What You Need to Know About Food Safety Practices

What You Need to Know About Food Safety Practices

There are about 76 million cases of food-borne illness each year in the United States according to the Centers for Disease Control. Most of these incidents are preventable. Keep your family safe while you enjoy the food you love with these simple food storage and preparation practices.

Food Storage Practices

1. Maintain your refrigerator at the correct temperature. Use a refrigerator thermometer to stay at a safe level of 40 degrees Fahrenheit or lower. Leave plenty of empty space so air can circulate. Freezers work best at 0 degrees or below.

2. Keep foods chilled. Many foods need to be kept chilled to prevent bacteria from growing. Allow meat, eggs and produce to sit at room temperature for no more than two hours – or less than one hour during hot weather.

3. Put produce in the crisper. Stow away produce in the crisper in perforated bags that let gases disperse. Potatoes and onions are two exceptions that need a cool dry space rather than the refrigerator.

4. Seal up raw meat. Wrap up raw meat securely and put it on the bottom shelf. That way, the juices will be less likely to drip onto other foods.

5. Check expiration dates. Focus on “use by” dates that are based on typical usage. Remember that all expire dates are based on unopened packages.

6. Take care of leftovers promptly. Refrigerate or freeze leftovers within two hours of cooking. If they’re refrigerated, eat them within 3 to 5 days.

7. Discard older items. Food can be spoiled even if it has no obvious bad odor. Visit websites like the US Department of Agriculture to learn the safe limits, like 3 weeks for eggs fresh in the shell and 3 to 4 months for store bought frozen dinners.

Food Preparation Practices

1. Wash your hands and work surfaces. Wash your hands and work surfaces with hot water and soap. Clean everything when you switch from one food item to the next, especially if you handle raw meat.

2. Rinse all produce. Run tap water liberally over all produce even if the skin is inedible. Use a vegetable brush to scrub soiled spots.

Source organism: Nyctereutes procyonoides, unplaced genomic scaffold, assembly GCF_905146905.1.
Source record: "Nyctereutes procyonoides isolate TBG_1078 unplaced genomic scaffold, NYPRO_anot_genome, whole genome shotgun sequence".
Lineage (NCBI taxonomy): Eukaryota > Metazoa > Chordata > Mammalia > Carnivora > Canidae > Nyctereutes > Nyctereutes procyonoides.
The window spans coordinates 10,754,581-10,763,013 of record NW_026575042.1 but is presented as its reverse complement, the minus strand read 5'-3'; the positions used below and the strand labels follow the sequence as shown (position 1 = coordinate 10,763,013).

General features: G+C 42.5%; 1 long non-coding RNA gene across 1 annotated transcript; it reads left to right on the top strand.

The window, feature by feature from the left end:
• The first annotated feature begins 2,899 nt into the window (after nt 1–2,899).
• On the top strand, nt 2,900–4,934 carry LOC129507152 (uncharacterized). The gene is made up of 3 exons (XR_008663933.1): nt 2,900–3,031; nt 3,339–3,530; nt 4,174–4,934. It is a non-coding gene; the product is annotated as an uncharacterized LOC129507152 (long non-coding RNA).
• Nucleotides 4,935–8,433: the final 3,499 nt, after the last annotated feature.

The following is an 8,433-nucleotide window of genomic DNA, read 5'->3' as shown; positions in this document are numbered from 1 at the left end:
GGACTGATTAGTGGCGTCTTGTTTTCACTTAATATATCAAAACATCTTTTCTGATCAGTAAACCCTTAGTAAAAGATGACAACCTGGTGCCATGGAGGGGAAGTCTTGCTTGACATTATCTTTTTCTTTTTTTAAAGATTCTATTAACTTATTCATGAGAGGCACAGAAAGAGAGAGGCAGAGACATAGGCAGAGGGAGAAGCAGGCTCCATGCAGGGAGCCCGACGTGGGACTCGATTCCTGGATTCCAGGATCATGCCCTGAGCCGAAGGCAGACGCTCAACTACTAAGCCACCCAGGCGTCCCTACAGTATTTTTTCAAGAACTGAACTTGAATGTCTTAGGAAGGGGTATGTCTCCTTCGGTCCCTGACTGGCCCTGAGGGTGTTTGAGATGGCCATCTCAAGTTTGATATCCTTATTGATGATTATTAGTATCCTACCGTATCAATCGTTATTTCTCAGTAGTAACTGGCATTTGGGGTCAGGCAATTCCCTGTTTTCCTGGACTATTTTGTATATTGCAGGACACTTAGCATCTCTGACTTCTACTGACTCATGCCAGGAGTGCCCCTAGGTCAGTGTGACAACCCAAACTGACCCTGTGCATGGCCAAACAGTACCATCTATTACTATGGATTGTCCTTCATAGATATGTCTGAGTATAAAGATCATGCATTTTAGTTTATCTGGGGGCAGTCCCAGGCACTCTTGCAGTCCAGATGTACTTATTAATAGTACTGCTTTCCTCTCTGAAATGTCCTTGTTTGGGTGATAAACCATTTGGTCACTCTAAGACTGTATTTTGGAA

3. Guard against cross-contamination. Keep raw meat and eggs away from other items all the way from your grocery cart to your kitchen counter. Use separate cutting boards for produce and for meat.

4. Get a cooking thermometer. Cooking thermometers are much more reliable than oven temperatures. If you get a reading of 165 degrees Fahrenheit at the center of your roast, it’s likely that you’ve eliminated any harmful bacteria.

5. Defrost properly. Forget about defrosting at room temperature. Use your refrigerator or microwave or submerge food in cold water.

Additional Tips

1. Read labels. Government regulations make it easier than ever to spot ingredients that trigger allergies. If you have one or more food sensitivities, check for the 8 most common culprits including milk, wheat, soy, egg, tree nut, peanut, fish and shellfish.

2. Apply similar rules to alcohol. From the sulfites in wine to the gluten and wheat in beers, you may also need to consider your allergies when you drink. In any case, consume alcohol in moderation to maintain a healthy immune system.

3. Ask questions. When dining out, ask your server or host in advance to avoid exposure to your individual allergens. Restaurants are becoming increasingly responsive to these issues and your host may be able to alter their menu to accommodate everybody.

Be smart about the way you handle food. You can prevent food poisoning by following simple safety procedures like keeping your kitchen clean and your food at the correct temperature.

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